I read seventy pages the first night, and the remaining two hundred the second night, because I could not put this book down. The author, Michael Murphy, suggested I might like it because I'm passionate about finding good fiction featuring older people. Goodbye, Emily was so enjoyable I am pleased to feature it on my blog's Midlife Fiction page.
Walter "Sparky" Ellington is a recently fired English professor who's dying of a broken heart. His beloved Emily, who he met at Woodstock, passed away two years ago and he can't get over her. He is becoming a recluse and his health is deteriorating as he drowns his sorrows in Jim Beam. At sixty, he awaits death.
However, a whole ensemble of compelling characters work to prevent that from happening. Drugs, sex, and rock `n roll are all a part of the story. Sparky's ultimate quest - to spread Emily's ashes at Yasgur's farm with two childhood friends, one with PTSD from `Nam and one with Alzheimers' - turns into a riotous car chase in a psychedelic van, eluding state troopers and an overzealous DA, while his attorney daughter struggles to keep the old man out of prison...I can't say more, because I don't want to spoil it. But this is a great story, replete with vignettes from that grand concert and musical references that I hadn't thought of for years and now can't get out of my head, like Arlo Guthrie and "Comin' into Los AngelEEZ..."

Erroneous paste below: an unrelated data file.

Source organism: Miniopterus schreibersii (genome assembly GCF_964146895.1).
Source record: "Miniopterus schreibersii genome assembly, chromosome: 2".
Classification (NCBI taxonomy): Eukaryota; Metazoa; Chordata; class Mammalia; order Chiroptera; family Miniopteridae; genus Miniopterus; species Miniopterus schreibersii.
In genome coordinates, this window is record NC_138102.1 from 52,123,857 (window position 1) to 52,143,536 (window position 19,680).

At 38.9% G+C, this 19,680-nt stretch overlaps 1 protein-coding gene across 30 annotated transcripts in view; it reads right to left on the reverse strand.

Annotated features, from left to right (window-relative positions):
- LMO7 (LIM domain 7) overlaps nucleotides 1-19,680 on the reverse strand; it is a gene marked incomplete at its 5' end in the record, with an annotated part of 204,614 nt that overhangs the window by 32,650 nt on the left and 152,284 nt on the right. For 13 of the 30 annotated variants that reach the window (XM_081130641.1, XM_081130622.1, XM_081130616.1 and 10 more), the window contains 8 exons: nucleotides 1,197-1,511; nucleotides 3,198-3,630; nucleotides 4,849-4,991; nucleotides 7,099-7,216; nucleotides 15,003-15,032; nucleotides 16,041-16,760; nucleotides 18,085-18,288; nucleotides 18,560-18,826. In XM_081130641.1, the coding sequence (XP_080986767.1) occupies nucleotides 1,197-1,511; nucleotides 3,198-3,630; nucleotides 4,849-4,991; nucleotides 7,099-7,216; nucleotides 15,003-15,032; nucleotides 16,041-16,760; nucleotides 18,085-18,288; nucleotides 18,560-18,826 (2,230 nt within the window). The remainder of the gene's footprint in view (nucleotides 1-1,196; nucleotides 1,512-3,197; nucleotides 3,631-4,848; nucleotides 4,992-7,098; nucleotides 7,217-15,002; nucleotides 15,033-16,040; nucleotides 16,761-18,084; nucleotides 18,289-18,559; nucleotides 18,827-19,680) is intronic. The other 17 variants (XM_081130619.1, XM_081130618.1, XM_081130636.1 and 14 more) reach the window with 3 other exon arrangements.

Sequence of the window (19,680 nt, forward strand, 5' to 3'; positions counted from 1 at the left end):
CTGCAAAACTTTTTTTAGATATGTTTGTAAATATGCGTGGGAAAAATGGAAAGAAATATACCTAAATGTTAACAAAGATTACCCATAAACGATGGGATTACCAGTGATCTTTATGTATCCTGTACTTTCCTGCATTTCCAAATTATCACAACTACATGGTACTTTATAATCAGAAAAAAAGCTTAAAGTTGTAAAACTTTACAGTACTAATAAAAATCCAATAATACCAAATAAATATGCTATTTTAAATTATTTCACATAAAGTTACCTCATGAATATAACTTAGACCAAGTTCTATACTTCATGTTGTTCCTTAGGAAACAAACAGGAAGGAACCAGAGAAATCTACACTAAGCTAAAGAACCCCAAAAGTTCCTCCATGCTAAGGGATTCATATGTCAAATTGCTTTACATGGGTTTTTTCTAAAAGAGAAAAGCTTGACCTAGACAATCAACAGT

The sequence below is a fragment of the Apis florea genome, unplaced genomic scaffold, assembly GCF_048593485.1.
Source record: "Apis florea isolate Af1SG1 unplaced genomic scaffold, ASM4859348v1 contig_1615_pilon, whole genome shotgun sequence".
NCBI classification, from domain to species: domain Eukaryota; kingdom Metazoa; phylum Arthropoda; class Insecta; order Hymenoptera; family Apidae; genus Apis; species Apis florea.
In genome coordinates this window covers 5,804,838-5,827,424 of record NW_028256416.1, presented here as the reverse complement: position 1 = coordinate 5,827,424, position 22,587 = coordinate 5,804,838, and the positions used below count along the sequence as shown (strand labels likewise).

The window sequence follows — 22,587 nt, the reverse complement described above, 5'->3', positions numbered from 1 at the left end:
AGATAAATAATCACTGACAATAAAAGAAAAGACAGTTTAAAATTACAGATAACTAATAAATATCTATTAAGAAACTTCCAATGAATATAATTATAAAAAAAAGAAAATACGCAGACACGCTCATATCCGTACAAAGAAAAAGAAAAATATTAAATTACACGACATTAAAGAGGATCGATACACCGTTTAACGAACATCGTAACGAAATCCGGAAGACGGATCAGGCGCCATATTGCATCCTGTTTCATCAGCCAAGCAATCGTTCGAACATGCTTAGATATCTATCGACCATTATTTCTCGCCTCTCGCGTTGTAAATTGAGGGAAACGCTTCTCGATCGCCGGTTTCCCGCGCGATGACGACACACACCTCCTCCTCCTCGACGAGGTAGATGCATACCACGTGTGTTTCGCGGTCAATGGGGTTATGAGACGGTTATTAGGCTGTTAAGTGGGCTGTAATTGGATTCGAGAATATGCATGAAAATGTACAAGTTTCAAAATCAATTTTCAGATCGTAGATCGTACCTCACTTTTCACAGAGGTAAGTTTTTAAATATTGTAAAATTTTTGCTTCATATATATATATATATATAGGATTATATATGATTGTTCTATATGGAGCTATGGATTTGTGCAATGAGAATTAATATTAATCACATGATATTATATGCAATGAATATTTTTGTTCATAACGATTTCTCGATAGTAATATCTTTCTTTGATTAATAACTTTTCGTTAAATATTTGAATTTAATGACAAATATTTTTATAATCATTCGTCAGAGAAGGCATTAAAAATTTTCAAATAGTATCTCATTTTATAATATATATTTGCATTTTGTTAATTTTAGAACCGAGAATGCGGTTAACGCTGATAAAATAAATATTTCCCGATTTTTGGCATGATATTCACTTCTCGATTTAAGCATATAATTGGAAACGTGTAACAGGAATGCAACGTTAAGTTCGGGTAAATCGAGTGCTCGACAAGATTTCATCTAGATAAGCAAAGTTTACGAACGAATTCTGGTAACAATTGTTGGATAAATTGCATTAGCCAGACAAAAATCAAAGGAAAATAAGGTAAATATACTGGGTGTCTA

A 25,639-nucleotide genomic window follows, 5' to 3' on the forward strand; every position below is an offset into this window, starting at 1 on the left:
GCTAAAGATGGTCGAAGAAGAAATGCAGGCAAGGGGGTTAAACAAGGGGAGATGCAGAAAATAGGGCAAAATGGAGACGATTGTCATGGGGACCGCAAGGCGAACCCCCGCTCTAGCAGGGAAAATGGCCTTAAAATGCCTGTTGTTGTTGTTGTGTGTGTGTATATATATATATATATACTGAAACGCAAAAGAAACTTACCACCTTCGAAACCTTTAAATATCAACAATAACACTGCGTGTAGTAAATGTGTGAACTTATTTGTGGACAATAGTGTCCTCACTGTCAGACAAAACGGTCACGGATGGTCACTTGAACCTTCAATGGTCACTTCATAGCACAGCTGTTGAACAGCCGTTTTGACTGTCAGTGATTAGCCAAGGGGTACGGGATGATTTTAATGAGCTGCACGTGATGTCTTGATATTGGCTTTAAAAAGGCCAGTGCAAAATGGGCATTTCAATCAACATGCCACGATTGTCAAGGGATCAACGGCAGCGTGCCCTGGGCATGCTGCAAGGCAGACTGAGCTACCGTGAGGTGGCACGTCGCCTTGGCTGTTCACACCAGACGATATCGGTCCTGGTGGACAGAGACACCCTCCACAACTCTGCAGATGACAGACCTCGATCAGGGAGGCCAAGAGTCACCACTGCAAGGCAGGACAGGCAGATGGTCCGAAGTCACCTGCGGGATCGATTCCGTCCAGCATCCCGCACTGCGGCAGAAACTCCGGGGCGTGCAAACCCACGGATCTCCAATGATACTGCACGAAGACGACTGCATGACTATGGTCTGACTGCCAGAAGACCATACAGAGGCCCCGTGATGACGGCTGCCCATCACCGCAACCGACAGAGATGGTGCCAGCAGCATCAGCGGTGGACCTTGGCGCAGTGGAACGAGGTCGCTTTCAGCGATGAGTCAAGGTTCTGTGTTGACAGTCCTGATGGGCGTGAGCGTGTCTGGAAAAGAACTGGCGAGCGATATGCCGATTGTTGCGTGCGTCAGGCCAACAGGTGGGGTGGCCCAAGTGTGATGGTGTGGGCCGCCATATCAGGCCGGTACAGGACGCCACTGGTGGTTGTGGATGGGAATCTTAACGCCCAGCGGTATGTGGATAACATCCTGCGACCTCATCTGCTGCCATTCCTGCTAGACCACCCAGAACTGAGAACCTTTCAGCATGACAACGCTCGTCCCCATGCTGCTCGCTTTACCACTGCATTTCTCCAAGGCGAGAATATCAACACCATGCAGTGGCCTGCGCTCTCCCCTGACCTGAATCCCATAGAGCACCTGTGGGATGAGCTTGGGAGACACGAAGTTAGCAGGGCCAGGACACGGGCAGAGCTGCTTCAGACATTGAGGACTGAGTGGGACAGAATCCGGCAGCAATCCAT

I loved the humanity of the characters. The men were kind to each other, in spite of the usual manly wolf tickets. I felt they demonstrated a depth of personality that only becomes a possibility after a long and rich life - rich in the sense of joy as well as anguish. I chuckled along, and in places I cried, and I finished the book with sad/happy tears running down my face - happy to have enjoyed the memories and sad for the days gone by.